A new report from the Urban-Brookings Tax Policy Center on the tax cuts slated to expire in January — along with a front-page New York Times story on one of them, the payroll tax cut — should lead policymakers to change the way they think about which tax cuts should, or shouldn’t, continue.
Politically speaking, the expiring tax cuts now fall roughly into three categories:
- Likely to be extended: policymakers generally agree that we should extend the middle-class tax cuts enacted under President Bush, for example.
- In dispute: policymakers strongly disagree over whether to extend the high-income Bush tax cuts (that is, the income, capital gains, and dividend tax cuts for incomes over $250,000 per couple, as well as the cut in the estate tax).
- Likely to expire: both parties seem content to let the payroll tax cut expire, as the Times story explains.
But in terms of what’s best for the country, the TPC report provides the latest evidence that we should let the high-income tax cuts expire while seriously considering extending the payroll tax cut.
Extending the high-income tax cuts would cost $83 billion in 2013, TPC found, but it would expand the economy by only $40 billion that year, according to Mark Zandi of Moody’s economy.com. In other words, the high-income tax cuts provide less than 50 cents of economic boost per dollar of cost. (See chart.)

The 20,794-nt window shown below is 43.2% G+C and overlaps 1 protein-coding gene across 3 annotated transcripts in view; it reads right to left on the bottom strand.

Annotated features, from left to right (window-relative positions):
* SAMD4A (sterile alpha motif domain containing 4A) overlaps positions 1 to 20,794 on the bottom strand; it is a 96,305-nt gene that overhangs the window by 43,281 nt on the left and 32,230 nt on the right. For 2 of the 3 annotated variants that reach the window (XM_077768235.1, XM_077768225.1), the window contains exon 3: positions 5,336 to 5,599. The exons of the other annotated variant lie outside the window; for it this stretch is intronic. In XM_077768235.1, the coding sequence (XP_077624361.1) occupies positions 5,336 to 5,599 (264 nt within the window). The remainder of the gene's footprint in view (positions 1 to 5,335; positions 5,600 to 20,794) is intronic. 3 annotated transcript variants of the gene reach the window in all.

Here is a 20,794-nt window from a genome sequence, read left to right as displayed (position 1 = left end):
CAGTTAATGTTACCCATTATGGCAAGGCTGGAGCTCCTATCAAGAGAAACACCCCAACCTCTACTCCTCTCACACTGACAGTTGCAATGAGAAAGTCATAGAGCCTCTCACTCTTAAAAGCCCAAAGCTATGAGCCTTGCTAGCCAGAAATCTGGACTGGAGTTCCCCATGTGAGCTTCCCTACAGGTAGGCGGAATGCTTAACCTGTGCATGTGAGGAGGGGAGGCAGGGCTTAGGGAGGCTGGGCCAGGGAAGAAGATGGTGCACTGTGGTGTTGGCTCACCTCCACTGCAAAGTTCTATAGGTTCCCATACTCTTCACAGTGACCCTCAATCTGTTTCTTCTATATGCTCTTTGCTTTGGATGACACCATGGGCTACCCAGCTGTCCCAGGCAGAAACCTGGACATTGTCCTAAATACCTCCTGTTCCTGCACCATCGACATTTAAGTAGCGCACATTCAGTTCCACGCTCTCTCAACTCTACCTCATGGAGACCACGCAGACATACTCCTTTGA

As for the payroll tax cut, TPC shows that extending it in 2013 would cost $115 billion, and Mark Zandi estimates that this would boost the economy by $100 billion, which means the payroll tax cut’s economic bang for the buck is nearly twice that of the upper-income tax cuts.
The reason is simple: the payroll tax cut goes more to working and middle-class people, whose spending rises more in response to increases in their income than does wealthier people’s.
One option would be to phase out the payroll tax cut over a few years rather than let it expire abruptly in January, which would limit the near-term hit to the economy while making clear that the tax cut will indeed be temporary. Whatever policymakers ultimately decide, the payroll tax cut deserves more careful thought.